Fatigue

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Fatigue can be caused by many factors. Often a number of factors combine to increase fatigue to the point where a person may put their own or another person’s safety at risk. As a result, both employers and employees have a role to play in making sure any risks associated with fatigue are minimised.

Evidence suggests that sleep deprivation, sleep disturbance and fatigue are health risks commonly associated with long working hours. Fatigue has also been identified as a potential health risk with work that involves shifts or regular or periodic night work and can lead to impaired physical and mental performance and therefore increase the risk of injury.

WorkSafe has a tool to use when considering working hour arrangements to help identify the potential risk of fatigue.  Potential risk factors associated with working hours arrangements include but are not limited to:

Working hours

  • number of hours worked, e.g. average weekly hours; daily work hours and work-related travel; and scheduling of work;
  • shiftwork, eg length of shift; time, speed and direction of shift; split shifts 
  • night work, eg shift end (for those working eight hours or more between 10.00 pm and 6.00 am); length of shift; sequential shifts; and period of non-work following a sequence of night shifts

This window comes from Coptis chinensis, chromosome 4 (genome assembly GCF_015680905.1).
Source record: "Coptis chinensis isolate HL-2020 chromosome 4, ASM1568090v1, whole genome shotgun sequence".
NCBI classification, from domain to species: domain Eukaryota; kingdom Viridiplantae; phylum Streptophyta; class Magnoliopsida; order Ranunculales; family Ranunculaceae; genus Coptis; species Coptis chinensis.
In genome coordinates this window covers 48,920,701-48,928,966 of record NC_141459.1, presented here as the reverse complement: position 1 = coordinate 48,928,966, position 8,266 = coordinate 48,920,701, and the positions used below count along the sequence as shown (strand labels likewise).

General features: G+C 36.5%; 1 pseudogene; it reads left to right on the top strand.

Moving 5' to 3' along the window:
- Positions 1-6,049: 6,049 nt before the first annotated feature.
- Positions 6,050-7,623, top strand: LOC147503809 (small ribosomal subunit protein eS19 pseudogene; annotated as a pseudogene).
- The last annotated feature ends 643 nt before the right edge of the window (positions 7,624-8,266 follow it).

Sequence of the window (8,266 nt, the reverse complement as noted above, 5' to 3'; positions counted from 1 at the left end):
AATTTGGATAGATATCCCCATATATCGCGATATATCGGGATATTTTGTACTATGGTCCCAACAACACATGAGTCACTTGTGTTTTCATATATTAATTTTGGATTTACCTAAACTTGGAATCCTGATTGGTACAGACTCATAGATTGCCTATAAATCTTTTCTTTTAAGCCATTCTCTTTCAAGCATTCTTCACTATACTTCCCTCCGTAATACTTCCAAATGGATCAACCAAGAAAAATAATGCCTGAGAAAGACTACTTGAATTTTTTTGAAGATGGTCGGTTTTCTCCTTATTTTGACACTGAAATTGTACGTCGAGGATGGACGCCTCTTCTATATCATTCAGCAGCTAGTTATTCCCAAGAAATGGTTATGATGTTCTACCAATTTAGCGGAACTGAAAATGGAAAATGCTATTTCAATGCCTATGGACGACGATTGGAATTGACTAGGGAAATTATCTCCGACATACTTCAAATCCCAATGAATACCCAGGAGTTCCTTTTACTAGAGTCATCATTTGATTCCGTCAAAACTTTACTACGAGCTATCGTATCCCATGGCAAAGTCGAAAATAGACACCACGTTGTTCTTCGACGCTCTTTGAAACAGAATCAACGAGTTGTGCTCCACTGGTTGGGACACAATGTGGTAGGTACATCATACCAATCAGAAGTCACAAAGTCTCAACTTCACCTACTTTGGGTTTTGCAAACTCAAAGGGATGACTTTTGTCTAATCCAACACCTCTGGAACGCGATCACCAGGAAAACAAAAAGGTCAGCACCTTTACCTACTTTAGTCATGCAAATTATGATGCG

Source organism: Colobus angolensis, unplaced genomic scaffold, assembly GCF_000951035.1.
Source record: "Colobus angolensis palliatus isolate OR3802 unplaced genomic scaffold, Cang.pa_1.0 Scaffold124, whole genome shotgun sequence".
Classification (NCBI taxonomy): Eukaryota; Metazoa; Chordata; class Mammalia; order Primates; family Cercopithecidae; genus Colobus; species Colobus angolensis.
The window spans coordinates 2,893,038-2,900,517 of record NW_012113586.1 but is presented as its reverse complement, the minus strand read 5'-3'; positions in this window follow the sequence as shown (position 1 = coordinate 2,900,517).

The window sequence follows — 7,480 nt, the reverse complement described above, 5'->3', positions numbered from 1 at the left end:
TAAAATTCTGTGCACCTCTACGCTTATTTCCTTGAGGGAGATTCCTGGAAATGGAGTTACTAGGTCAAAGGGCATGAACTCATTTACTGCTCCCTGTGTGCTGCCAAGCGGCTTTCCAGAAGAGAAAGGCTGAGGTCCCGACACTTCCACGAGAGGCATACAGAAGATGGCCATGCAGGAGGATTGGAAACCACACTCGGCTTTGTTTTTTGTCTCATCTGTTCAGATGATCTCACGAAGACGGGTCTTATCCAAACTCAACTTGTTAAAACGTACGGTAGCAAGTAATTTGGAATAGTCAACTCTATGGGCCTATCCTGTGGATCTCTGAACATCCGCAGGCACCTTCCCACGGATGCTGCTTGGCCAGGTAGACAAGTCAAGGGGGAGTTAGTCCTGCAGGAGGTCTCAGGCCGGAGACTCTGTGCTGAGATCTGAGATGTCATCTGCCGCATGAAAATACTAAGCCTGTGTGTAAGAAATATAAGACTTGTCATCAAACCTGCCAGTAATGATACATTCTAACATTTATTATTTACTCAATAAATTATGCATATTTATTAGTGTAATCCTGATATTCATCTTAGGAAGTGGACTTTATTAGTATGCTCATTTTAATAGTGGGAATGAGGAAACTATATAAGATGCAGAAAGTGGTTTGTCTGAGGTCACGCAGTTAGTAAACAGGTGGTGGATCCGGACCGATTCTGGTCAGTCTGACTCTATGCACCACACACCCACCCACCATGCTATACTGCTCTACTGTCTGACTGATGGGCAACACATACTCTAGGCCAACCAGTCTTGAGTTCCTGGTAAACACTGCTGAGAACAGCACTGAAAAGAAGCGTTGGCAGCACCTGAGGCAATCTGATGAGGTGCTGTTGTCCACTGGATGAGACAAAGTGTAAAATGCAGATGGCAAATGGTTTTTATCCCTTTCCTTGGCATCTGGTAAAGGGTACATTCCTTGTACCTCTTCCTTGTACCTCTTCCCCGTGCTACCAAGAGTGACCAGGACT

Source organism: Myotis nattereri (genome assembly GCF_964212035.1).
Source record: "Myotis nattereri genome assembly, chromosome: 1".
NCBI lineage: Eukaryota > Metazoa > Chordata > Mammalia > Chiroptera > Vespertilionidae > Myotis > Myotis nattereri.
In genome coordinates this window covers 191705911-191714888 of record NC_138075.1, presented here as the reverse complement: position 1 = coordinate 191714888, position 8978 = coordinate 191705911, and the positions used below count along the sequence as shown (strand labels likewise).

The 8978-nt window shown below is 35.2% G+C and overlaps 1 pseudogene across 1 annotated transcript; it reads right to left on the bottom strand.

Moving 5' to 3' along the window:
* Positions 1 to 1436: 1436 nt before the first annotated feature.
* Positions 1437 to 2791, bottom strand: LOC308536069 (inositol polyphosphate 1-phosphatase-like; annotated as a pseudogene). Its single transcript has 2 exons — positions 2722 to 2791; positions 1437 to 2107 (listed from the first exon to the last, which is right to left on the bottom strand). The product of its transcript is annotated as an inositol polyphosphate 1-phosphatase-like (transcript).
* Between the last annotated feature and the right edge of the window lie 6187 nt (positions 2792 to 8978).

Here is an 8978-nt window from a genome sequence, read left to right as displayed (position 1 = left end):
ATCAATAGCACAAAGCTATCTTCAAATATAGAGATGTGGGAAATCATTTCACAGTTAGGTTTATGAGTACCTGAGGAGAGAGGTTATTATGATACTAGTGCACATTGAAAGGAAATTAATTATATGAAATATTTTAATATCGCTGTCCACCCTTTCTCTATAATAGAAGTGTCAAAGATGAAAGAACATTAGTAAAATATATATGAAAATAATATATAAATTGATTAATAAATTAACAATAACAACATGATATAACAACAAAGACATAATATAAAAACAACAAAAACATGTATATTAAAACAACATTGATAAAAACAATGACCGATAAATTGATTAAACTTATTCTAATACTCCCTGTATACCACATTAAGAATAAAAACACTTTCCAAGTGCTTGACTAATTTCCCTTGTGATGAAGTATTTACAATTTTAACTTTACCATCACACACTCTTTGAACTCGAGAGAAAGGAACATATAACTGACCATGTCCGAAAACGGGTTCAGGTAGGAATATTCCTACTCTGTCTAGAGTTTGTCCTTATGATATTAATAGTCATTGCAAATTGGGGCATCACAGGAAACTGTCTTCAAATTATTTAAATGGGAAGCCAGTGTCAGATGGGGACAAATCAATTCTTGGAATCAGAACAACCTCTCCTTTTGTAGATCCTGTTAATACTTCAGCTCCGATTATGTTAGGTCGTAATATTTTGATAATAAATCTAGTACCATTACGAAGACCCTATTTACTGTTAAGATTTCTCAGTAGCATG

• breaks during work, e.g. frequency of breaks;
  • breaks between work periods, for example recovery time; and
  • seasonal work arrangements, for example hours worked.

Demands of the work tasks – for example:

  • repetitive work, for example inadequate variation of tasks (physical and/or mental) with excessive periods of repetitive physically or mentally demanding work;
  • physically demanding work; and
  • high concentration and/or mentally demanding work

Fatigue critical tasks – these are tasks where there are potentially increased risks of incidents,

  • injury or harm should employees become fatigued, for example during operation of certain plant and/or making critical decisions where there may be significant consequences if errors occur

Extended exposure to hazards – for example:

  • exposure to hazardous substances and atmospheric contaminants;
  • exposure to noise;
  • exposure to extreme temperature; and
  • exposure to vibration.

Information and training – for example: 

  • provision of information on fatigue management skills and health and lifestyle factors;
  • provision of training on fatigue management and health/lifestyle factors; and
  • training on job skills.

Supervision – for example its adequacy.

Individual and lifestyle factors – for example:

  • sleep (amount and quality) in a 24 hour period;
  • health, for example poor diet, recent illness/injury and sleep disorders;
  • fitness for work ie presenting in a fit state for work; and
  • lifestyle factors, for example activities or responsibilities that limit sleep such as a second job, family commitments and long commuting distance.

The hazards/hazard factors and risks may be inter-related and, in some cases, cumulative. 

In consultation with employees, employers must develop control measures to address the potential risk of fatigue arising from the working hours and demands of the work.

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